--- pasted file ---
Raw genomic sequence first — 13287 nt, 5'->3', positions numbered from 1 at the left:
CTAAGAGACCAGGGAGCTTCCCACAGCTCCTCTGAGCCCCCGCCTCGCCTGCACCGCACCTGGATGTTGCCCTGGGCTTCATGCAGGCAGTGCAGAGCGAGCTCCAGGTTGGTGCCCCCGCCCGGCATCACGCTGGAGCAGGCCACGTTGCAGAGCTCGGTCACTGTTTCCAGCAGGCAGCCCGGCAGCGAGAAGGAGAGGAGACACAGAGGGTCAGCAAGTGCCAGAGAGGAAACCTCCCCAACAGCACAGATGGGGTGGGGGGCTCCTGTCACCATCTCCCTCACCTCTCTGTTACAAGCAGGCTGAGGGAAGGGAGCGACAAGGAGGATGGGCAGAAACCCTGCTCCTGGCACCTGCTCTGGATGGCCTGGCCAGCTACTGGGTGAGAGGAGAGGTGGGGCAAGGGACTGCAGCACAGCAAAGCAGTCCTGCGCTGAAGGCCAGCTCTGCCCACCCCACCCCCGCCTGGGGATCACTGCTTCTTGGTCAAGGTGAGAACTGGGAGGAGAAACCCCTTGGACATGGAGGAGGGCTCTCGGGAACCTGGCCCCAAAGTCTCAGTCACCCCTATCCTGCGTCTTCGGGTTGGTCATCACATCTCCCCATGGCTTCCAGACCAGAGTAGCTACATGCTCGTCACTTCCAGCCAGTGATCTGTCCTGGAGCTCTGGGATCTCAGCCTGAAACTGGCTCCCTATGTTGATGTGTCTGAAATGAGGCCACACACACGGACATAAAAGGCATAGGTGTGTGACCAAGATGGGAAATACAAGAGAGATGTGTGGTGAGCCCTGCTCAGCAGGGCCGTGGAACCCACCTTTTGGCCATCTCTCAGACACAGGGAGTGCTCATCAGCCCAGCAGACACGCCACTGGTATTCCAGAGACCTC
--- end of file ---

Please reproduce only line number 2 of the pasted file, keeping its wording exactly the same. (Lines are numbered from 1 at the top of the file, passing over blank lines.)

CTAAGAGACCAGGGAGCTTCCCACAGCTCCTCTGAGCCCCCGCCTCGCCTGCACCGCACCTGGATGTTGCCCTGGGCTTCATGCAGGCAGTGCAGAGCGAGCTCCAGGTTGGTGCCCCCGCCCGGCATCACGCTGGAGCAGGCCACGTTGCAGAGCTCGGTCACTGTTTCCAGCAGGCAGCCCGGCAGCGAGAAGGAGAGGAGACACAGAGGGTCAGCAAGTGCCAGAGAGGAAACCTCCCCAACAGCACAGATGGGGTGGGGGGCTCCTGTCACCATCTCCCTCACCTCTCTGTTACAAGCAGGCTGAGGGAAGGGAGCGACAAGGAGGATGGGCAGAAACCCTGCTCCTGGCACCTGCTCTGGATGGCCTGGCCAGCTACTGGGTGAGAGGAGAGGTGGGGCAAGGGACTGCAGCACAGCAAAGCAGTCCTGCGCTGAAGGCCAGCTCTGCCCACCCCACCCCCGCCTGGGGATCACTGCTTCTTGGTCAAGGTGAGAACTGGGAGGAGAAACCCCTTGGACATGGAGGAGGGCTCTCGGGAACCTGGCCCCAAAGTCTCAGTCACCCCTATCCTGCGTCTTCGGGTTGGTCATCACATCTCCCCATGGCTTCCAGACCAGAGTAGCTACATGCTCGTCACTTCCAGCCAGTGATCTGTCCTGGAGCTCTGGGATCTCAGCCTGAAACTGGCTCCCTATGTTGATGTGTCTGAAATGAGGCCACACACACGGACATAAAAGGCATAGGTGTGTGACCAAGATGGGAAATACAAGAGAGATGTGTGGTGAGCCCTGCTCAGCAGGGCCGTGGAACCCACCTTTTGGCCATCTCTCAGACACAGGGAGTGCTCATCAGCCCAGCAGACACGCCACTGGTATTCCAGAGACCTC